Have you ever gone to a restaurant and had one of those dishes that stands out so much that you remember it and crave it years later? Well, this soup is one of those dishes. My girlfriends and I went to Calistoga for a girls weekend a few years back, and we stayed at the Solage resort in Calistoga. It was such a luxurious and fun filled weekend. The resort’s restaurant, Solbar, is amazing. Everything on its menu is seasonal, local, organic and scrumptious. We all had a cup of this soup and our taste buds were in heaven. We all kept commenting that we couldn’t believe there wasn’t any cream in the soup, because it tasted so creamy.
I have been searching for this recipe and thanks to Pinterest, I found it. How strange and lucky is that? Someone had actually pinned a copy of this recipe. Anyway, I found it and re-created it. Some of the instructions were a bit confusing, so I asked my brother-in-law (he’s a chef) to sort it out for me, and I simplified it for you all.
This soup is vegan, pure and made with such simple and fresh ingredients. It’s creamy without the cream, and it honestly doesn’t taste like your typical tomato soup, as its sweeter and not acidic. The only downside with this soup is that it’s a seasonal soup. Heirloom tomatoes are typically in season from August through the end of October, so I recommend making this soup now!
heirloom tomato soup:
- 1 yellow onion, medium dice
- 1/2 cup extra-virgin olive oil, divided – you will use 1/4 cup twice in the recipe
- 1 bunch fresh basil
- 4 sprigs of fresh thyme
- 4 springs of fresh marjoram or fresh oregano – I couldn’t find fresh marjoram so I used oregano, as it’s a similar tasting herb
- 2 garlic cloves, microplaned – see how to microplane garlic below in post
- 5 overripe heirloom tomatoes, cored and large chunked
- 1/2 tablespoon salt
- 1 teaspoon balsamic vinegar
Not sure how to core a tomato? Check out the step-by-step photos below. Pretty simple, right? Below are how your tomatoes should look when they are all cored.Chop up your tomatoes into large chunks.Take your bunch of basil, your 4 sprigs of thyme and 4 sprigs of oregano or marjoram, and tie them up together with some kitchen twine.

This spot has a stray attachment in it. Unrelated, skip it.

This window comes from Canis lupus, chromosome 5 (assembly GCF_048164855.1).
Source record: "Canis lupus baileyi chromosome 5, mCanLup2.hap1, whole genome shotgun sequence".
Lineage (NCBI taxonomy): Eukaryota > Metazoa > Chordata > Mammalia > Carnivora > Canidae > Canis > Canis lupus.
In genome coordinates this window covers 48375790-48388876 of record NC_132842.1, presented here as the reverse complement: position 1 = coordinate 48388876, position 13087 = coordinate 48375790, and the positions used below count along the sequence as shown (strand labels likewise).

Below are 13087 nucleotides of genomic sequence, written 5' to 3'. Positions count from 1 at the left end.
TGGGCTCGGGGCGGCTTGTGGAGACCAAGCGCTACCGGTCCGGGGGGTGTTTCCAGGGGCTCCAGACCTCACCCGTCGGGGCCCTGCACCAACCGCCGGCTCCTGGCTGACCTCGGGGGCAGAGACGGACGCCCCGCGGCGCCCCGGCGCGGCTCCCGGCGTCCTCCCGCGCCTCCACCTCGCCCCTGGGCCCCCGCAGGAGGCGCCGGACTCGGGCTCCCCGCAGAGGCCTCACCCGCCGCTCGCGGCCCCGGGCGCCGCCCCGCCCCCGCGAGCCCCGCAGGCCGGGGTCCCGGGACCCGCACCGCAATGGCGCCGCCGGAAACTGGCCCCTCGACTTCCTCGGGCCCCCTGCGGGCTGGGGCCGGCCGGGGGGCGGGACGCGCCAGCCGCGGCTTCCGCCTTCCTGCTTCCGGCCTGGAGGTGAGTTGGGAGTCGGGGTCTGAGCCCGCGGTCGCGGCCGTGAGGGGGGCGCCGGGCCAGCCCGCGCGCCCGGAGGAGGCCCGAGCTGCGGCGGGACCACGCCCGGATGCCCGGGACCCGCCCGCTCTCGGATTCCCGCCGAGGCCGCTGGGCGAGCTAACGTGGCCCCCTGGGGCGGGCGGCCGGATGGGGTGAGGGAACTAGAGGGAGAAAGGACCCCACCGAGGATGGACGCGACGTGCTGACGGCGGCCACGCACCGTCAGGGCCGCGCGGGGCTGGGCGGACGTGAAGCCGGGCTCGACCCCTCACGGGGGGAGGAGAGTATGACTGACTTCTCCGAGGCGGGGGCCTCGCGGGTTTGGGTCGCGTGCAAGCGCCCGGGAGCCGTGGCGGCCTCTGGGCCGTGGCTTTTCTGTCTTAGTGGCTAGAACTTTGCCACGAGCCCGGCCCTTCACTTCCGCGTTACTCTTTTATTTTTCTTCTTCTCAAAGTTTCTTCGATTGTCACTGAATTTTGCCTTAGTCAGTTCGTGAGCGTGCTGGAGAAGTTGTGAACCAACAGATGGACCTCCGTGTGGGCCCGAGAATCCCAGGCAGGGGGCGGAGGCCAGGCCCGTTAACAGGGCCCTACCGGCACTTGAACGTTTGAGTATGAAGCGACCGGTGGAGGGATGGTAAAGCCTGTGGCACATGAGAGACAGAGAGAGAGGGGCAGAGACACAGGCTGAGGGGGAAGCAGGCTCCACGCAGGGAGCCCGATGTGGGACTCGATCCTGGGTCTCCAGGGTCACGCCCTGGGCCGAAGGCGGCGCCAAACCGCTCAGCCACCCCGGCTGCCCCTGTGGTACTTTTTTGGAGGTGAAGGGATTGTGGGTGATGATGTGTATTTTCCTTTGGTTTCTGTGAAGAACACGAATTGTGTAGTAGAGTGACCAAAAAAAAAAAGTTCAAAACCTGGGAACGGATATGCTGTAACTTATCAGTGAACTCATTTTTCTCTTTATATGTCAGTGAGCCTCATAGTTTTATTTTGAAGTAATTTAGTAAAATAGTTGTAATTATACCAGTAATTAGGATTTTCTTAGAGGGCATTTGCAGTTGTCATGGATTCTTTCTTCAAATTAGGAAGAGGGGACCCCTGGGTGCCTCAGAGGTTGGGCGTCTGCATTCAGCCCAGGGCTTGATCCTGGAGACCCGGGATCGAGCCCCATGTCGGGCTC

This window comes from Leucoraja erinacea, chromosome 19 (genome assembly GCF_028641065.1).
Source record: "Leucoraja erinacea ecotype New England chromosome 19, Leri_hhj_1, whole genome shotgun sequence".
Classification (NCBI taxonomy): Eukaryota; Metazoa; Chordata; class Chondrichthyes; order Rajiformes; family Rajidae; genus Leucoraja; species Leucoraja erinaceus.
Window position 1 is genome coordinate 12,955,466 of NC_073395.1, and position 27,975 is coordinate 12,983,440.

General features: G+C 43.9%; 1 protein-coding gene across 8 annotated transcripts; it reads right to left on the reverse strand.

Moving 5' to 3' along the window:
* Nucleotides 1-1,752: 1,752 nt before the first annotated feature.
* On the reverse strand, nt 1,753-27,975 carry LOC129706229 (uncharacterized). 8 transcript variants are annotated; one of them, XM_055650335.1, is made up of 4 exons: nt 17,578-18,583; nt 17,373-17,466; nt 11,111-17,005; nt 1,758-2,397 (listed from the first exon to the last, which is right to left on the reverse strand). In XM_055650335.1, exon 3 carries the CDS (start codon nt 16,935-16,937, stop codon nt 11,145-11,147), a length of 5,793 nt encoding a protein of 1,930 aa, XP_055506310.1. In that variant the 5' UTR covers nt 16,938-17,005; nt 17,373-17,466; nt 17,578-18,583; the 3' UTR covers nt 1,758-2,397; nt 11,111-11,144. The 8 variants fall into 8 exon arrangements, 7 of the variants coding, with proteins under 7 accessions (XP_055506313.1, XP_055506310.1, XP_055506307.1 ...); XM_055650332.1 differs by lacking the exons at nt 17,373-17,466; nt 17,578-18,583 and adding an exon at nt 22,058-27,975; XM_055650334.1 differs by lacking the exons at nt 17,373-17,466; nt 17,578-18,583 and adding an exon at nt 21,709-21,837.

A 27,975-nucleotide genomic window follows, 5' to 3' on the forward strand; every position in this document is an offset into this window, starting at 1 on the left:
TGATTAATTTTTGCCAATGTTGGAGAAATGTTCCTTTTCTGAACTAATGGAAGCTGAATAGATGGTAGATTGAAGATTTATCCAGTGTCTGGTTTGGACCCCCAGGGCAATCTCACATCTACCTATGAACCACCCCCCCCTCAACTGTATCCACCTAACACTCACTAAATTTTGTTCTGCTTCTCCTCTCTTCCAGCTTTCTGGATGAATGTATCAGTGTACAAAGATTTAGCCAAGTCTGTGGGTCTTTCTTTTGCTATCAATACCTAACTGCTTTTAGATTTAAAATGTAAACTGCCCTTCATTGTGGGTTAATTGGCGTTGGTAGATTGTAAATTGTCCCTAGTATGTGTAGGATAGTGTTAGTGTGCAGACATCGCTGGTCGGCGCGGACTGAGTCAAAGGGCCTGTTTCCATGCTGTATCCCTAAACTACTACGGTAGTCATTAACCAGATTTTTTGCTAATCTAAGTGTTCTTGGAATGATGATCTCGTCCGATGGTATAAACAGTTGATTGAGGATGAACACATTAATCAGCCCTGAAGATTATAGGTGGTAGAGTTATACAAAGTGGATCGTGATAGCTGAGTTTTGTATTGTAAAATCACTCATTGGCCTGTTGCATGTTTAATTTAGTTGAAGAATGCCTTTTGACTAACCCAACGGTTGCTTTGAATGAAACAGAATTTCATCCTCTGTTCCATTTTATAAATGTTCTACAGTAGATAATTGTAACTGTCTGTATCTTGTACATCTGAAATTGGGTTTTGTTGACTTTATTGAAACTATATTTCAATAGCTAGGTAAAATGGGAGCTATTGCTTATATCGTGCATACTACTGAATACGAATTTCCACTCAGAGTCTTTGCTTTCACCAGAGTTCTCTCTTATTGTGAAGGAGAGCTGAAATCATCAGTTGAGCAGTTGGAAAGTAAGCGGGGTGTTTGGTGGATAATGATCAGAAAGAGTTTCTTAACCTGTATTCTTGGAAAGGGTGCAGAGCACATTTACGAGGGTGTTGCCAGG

I would actually loop the twine around a few more times than I did, and tie it in a tighter knot.The recipe asks for the garlic to be microplaned. To microplane garlic, all you need to do is get a cheese grater and rub the peeled garlic against it to grate it.Heat 1/4 cup olive oil, the diced onion and herb bunch in a dutch oven or soup pot over medium low heat, until the onion is soft, tender and translucent, but not browned.
You’re basically sweating the onion here.
Here’s a photo of the softened onions and herbs.
You can see that I should have tied my herbs together better.Stir in the garlic and quickly add the tomatoes and 1/2 tablespoon of salt.Bring to a gentle simmer and cook for about 10-15 minutes or until the tomatoes are broken down. Make sure you occasionally stir the tomatoes.
Remove the herbs. Stir in the 1-teaspoon of balsamic vinegar and the 1/4 cup of olive oil. Turn off the heat.
Puree the soup either using a hand held immersion blender or a regular blender.If you’re using a blender, return the soup to the pot after your puree it.
Keep warm until ready to serve. Below is the finished product, doesn’t it look yummy?The kids rated this soup a 10+ and Zoe begged me to serve it to her for lunch the next day. I packed some for her along with a popover and some fruit.This tomato soup is a bit sweeter than my creamless tomato soup, and tastes so fresh, because honestly all the ingredients are fresh. You will also have to convince yourself and your guests that there is no cream in this soup, because it tastes so creamy.
My kids were never big soup fans till I started cooking them more. I think it takes a while for kids to get use to soups. Soups are one of those dishes that look intimidating, but honestly, they are one of the easiest dishes to make. I paired this soup for lunch the next day with half of a bagel topped with cream cheese and an heirloom tomato. It was delish!I served it another day with a beet and kale salad.
This soup pairs well with just about anything.